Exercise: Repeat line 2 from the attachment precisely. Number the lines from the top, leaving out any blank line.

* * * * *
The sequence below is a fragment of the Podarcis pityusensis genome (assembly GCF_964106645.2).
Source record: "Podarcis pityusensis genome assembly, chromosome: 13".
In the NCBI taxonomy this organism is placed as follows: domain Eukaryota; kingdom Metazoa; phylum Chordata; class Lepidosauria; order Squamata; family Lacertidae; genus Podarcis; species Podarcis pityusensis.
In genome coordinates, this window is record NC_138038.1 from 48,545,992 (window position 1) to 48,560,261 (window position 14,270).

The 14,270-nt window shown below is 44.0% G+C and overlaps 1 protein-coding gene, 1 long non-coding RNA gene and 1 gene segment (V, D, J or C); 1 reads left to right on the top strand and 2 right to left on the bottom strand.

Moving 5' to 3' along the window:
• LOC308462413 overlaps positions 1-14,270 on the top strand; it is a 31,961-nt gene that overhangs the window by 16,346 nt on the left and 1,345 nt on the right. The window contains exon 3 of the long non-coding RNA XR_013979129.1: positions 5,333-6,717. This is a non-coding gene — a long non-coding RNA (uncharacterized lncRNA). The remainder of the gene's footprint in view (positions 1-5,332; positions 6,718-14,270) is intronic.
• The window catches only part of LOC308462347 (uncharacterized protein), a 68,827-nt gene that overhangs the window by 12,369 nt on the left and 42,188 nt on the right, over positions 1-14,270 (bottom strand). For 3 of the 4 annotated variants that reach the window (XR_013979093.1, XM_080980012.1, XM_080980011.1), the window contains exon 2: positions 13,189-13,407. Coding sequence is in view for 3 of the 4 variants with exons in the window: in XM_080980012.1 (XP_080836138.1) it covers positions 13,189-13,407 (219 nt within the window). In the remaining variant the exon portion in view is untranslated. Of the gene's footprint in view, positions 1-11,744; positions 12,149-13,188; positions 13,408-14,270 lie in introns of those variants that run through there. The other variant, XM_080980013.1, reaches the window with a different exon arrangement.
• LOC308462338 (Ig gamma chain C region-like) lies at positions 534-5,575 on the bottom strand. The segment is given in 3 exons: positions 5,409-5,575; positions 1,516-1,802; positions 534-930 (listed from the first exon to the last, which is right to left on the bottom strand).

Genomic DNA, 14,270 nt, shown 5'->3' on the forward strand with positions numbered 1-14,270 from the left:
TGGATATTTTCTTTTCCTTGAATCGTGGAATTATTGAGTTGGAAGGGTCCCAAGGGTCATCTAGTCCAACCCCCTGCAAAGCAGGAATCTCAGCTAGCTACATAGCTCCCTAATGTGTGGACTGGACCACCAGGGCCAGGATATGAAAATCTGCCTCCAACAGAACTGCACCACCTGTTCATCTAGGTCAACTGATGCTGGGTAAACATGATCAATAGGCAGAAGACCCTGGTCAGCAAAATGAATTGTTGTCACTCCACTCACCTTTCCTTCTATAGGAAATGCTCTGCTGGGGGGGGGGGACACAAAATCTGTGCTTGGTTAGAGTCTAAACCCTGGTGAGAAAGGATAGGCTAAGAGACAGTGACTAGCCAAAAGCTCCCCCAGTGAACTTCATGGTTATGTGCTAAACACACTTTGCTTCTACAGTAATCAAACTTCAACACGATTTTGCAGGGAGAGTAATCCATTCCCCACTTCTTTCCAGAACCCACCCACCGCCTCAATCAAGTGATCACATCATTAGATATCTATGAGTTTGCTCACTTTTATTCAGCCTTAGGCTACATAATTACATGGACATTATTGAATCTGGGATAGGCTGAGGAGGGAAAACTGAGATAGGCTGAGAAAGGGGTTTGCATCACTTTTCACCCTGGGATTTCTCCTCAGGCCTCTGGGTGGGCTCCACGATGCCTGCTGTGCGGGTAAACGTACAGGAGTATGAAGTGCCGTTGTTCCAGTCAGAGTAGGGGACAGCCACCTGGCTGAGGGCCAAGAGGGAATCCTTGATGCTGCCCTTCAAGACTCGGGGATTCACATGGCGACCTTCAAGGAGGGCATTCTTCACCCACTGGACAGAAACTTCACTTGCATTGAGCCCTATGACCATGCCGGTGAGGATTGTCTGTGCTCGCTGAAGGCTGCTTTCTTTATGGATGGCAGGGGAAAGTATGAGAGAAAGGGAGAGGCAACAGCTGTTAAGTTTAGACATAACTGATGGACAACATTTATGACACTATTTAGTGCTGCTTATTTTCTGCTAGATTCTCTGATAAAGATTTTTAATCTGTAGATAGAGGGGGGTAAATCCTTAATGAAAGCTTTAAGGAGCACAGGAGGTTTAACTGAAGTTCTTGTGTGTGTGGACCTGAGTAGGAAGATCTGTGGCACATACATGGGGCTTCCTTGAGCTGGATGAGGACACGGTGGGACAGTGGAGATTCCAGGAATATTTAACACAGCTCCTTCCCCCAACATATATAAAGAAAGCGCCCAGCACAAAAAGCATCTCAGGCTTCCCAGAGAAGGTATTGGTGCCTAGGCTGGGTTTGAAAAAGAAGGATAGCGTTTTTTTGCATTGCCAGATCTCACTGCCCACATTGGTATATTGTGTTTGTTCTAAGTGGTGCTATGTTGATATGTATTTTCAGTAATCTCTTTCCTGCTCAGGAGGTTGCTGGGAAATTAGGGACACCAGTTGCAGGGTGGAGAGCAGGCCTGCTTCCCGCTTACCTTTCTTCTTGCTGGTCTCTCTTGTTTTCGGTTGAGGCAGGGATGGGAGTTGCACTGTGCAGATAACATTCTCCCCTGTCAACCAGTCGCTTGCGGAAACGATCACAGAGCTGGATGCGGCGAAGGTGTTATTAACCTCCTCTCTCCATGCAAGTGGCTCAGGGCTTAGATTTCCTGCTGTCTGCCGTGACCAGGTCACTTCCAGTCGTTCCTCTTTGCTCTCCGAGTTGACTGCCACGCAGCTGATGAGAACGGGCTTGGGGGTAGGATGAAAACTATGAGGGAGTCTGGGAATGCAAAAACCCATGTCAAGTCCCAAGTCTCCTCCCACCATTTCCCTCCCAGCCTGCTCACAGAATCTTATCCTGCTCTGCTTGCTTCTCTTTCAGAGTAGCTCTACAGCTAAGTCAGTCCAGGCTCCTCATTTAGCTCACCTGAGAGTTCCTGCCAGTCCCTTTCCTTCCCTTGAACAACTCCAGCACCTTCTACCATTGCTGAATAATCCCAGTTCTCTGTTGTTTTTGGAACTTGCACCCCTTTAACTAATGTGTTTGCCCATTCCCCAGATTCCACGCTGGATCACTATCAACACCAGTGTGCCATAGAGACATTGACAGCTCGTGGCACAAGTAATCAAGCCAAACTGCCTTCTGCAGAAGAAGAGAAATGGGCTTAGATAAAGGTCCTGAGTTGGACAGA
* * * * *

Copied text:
Source record: "Podarcis pityusensis genome assembly, chromosome: 13".